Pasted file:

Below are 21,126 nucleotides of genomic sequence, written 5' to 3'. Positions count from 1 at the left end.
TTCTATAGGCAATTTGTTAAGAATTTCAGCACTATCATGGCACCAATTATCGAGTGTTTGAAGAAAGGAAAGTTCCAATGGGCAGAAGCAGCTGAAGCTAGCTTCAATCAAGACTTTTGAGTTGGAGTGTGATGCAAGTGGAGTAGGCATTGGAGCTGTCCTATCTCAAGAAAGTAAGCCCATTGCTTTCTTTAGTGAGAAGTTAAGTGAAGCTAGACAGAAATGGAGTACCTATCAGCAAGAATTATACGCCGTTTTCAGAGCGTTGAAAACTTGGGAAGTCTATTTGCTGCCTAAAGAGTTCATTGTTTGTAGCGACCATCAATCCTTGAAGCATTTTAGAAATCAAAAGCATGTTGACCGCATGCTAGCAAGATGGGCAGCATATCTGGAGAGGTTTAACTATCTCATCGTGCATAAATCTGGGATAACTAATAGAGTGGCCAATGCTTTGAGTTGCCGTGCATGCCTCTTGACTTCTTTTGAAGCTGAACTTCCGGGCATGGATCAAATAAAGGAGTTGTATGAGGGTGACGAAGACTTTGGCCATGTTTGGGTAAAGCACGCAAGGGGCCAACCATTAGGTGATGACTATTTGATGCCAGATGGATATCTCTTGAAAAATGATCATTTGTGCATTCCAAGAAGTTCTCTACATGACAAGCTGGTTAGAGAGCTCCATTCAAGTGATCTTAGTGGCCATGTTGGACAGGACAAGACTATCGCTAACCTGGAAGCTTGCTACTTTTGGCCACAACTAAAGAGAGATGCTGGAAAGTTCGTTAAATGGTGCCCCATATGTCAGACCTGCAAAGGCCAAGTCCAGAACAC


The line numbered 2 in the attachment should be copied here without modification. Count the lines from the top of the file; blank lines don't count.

TTCTATAGGCAATTTGTTAAGAATTTCAGCACTATCATGGCACCAATTATCGAGTGTTTGAAGAAAGGAAAGTTCCAATGGGCAGAAGCAGCTGAAGCTAGCTTCAATCAAGACTTTTGAGTTGGAGTGTGATGCAAGTGGAGTAGGCATTGGAGCTGTCCTATCTCAAGAAAGTAAGCCCATTGCTTTCTTTAGTGAGAAGTTAAGTGAAGCTAGACAGAAATGGAGTACCTATCAGCAAGAATTATACGCCGTTTTCAGAGCGTTGAAAACTTGGGAAGTCTATTTGCTGCCTAAAGAGTTCATTGTTTGTAGCGACCATCAATCCTTGAAGCATTTTAGAAATCAAAAGCATGTTGACCGCATGCTAGCAAGATGGGCAGCATATCTGGAGAGGTTTAACTATCTCATCGTGCATAAATCTGGGATAACTAATAGAGTGGCCAATGCTTTGAGTTGCCGTGCATGCCTCTTGACTTCTTTTGAAGCTGAACTTCCGGGCATGGATCAAATAAAGGAGTTGTATGAGGGTGACGAAGACTTTGGCCATGTTTGGGTAAAGCACGCAAGGGGCCAACCATTAGGTGATGACTATTTGATGCCAGATGGATATCTCTTGAAAAATGATCATTTGTGCATTCCAAGAAGTTCTCTACATGACAAGCTGGTTAGAGAGCTCCATTCAAGTGATCTTAGTGGCCATGTTGGACAGGACAAGACTATCGCTAACCTGGAAGCTTGCTACTTTTGGCCACAACTAAAGAGAGATGCTGGAAAGTTCGTTAAATGGTGCCCCATATGTCAGACCTGCAAAGGCCAAGTCCAGAACAC